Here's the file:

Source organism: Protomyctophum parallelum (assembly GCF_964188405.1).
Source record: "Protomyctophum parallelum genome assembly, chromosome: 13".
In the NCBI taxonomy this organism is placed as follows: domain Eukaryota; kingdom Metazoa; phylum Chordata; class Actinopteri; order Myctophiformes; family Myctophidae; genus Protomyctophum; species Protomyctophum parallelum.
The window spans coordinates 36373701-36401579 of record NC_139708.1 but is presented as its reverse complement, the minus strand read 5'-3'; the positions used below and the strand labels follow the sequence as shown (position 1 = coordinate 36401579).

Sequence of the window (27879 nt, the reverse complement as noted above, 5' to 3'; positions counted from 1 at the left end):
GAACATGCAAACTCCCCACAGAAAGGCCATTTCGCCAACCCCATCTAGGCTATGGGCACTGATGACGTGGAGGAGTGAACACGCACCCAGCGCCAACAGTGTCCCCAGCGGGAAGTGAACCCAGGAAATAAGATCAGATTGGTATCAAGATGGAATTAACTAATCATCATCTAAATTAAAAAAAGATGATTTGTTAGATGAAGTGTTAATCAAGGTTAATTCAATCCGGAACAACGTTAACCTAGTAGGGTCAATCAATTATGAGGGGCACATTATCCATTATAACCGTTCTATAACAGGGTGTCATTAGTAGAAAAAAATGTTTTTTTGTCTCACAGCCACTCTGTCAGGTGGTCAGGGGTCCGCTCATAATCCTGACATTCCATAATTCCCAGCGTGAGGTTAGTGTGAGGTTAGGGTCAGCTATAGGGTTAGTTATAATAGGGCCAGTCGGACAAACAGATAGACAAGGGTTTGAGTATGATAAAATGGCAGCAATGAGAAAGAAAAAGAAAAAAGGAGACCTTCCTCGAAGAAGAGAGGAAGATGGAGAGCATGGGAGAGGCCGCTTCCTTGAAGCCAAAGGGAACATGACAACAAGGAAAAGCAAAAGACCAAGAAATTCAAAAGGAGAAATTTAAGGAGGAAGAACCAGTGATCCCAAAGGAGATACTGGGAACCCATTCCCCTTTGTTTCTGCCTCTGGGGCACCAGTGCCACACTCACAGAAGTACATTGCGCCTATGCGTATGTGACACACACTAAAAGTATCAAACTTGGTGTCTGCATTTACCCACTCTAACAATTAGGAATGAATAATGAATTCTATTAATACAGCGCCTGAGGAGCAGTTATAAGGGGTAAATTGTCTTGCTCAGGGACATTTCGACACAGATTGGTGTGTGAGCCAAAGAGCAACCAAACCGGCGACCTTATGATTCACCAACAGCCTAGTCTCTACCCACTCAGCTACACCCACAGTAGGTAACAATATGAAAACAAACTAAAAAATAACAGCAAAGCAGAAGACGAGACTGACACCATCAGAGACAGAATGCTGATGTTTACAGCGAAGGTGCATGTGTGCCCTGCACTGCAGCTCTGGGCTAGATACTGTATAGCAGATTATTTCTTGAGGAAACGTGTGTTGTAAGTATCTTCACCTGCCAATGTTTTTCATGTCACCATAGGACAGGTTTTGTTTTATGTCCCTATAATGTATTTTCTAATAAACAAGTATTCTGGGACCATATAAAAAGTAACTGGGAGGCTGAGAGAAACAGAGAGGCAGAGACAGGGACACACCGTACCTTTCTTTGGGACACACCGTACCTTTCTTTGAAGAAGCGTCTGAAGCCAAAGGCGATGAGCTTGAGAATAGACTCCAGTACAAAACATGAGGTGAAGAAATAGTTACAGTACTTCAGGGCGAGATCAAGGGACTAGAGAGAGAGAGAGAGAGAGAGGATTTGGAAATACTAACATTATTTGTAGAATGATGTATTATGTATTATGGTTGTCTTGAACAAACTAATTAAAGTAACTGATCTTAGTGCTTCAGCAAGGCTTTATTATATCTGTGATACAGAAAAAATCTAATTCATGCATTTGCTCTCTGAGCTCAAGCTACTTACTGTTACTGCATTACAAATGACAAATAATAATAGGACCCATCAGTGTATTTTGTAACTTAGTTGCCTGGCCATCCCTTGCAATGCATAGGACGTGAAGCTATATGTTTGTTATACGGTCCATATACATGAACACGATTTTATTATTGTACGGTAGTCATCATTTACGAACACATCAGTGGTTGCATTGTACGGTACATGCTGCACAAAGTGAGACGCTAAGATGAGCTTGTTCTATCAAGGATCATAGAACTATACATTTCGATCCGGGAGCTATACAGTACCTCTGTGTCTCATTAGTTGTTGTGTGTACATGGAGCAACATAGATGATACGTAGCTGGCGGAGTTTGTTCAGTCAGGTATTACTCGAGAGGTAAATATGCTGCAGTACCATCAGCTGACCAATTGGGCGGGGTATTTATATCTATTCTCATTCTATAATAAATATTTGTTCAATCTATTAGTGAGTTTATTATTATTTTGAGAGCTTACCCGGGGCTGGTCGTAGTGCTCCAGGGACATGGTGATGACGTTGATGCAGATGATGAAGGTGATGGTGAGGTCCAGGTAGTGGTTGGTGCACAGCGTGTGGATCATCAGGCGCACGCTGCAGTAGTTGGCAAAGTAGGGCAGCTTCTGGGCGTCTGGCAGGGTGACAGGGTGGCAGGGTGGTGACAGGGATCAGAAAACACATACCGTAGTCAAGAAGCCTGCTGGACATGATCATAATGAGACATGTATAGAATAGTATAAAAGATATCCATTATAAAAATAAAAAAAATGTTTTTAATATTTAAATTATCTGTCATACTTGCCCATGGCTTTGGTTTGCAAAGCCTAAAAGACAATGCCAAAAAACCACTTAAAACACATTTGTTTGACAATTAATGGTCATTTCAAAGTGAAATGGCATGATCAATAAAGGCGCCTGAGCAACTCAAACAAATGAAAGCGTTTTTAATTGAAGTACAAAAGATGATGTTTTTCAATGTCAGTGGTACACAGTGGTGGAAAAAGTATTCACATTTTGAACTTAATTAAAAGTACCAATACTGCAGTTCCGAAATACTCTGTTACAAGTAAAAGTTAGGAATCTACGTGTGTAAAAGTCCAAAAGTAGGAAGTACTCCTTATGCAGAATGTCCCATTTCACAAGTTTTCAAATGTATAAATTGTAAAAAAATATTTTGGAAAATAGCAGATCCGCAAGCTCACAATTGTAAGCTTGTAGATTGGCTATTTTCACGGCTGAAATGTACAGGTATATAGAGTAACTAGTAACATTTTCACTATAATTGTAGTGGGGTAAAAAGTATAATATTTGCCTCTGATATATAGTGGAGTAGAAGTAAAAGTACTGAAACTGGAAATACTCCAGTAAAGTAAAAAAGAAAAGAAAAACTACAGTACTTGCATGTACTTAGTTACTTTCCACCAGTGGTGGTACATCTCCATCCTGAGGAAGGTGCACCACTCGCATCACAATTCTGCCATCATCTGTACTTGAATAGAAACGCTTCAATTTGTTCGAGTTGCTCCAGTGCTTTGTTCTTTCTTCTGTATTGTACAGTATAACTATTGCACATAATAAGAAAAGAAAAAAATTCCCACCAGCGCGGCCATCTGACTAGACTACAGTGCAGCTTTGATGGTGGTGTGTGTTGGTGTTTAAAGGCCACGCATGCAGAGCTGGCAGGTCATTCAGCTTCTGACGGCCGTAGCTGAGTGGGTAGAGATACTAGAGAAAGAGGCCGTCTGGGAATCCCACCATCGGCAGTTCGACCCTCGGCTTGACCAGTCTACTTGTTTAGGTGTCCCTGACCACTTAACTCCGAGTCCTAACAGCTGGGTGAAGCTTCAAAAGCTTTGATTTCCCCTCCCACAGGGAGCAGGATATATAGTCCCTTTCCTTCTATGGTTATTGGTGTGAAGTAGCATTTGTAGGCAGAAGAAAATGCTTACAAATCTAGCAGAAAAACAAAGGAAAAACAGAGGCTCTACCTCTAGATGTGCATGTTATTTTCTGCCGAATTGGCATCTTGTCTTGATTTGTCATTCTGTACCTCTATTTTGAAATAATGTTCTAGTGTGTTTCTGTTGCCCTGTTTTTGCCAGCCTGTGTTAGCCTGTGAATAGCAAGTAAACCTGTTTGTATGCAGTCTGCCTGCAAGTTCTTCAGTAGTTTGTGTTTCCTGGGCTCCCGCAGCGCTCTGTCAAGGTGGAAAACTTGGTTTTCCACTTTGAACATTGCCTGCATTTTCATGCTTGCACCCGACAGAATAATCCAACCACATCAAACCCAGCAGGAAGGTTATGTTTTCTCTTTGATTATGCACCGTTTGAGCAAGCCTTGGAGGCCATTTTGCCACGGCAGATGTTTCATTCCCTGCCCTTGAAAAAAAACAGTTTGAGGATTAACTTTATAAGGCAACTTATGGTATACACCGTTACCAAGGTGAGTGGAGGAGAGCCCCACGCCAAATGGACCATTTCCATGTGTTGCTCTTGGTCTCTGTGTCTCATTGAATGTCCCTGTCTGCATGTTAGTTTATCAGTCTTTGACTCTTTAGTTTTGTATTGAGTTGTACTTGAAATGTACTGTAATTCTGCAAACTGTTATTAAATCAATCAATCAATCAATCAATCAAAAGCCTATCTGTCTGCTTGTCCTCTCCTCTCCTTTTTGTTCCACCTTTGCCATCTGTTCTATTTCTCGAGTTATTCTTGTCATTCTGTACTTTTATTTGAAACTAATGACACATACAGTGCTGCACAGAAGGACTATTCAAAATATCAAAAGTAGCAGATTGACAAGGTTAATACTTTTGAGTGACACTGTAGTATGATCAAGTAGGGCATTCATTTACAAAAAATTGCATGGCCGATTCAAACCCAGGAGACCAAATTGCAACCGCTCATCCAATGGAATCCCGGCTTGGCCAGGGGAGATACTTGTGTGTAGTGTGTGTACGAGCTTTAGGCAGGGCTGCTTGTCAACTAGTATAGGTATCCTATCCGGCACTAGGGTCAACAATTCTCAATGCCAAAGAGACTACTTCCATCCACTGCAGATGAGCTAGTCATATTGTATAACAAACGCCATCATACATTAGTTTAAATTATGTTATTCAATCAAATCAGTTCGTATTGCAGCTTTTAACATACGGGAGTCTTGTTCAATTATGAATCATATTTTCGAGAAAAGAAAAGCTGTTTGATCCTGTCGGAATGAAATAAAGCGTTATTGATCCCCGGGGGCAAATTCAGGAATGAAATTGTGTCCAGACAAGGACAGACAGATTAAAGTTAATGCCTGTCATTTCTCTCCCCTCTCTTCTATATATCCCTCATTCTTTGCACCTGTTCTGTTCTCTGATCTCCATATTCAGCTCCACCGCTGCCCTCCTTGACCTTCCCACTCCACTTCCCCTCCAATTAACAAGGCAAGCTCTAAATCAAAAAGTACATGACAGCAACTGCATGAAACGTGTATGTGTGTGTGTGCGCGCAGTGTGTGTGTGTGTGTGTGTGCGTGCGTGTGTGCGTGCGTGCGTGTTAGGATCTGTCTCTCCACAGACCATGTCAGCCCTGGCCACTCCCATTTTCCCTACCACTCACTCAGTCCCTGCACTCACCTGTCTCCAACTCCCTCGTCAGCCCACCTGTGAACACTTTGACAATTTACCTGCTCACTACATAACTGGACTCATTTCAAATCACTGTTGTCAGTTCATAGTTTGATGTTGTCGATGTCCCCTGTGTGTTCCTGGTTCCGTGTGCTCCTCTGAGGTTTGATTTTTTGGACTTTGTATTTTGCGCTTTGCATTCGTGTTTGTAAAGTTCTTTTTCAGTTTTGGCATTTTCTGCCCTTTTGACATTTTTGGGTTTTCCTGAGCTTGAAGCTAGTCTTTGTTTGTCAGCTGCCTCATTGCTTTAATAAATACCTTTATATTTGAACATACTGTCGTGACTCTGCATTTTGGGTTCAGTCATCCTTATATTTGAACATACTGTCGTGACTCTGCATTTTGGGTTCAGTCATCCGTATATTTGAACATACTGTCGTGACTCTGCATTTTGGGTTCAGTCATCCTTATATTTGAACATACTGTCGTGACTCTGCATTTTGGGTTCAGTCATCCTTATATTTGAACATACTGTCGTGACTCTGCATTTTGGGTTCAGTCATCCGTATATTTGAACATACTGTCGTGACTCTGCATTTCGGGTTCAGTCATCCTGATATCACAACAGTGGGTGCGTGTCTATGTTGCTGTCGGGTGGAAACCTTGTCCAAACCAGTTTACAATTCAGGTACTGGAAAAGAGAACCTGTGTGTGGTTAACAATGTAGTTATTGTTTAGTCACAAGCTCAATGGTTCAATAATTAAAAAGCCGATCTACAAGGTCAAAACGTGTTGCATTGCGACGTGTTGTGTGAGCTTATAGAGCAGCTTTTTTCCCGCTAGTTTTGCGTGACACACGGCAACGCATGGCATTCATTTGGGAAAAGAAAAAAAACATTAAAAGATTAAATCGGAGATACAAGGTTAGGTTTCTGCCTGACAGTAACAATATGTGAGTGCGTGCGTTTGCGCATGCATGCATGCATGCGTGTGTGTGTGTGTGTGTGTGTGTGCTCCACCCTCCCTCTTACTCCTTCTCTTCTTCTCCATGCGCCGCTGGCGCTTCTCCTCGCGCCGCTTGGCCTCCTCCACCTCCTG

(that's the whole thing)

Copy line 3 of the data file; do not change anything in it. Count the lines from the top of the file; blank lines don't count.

In the NCBI taxonomy this organism is placed as follows: domain Eukaryota; kingdom Metazoa; phylum Chordata; class Actinopteri; order Myctophiformes; family Myctophidae; genus Protomyctophum; species Protomyctophum parallelum.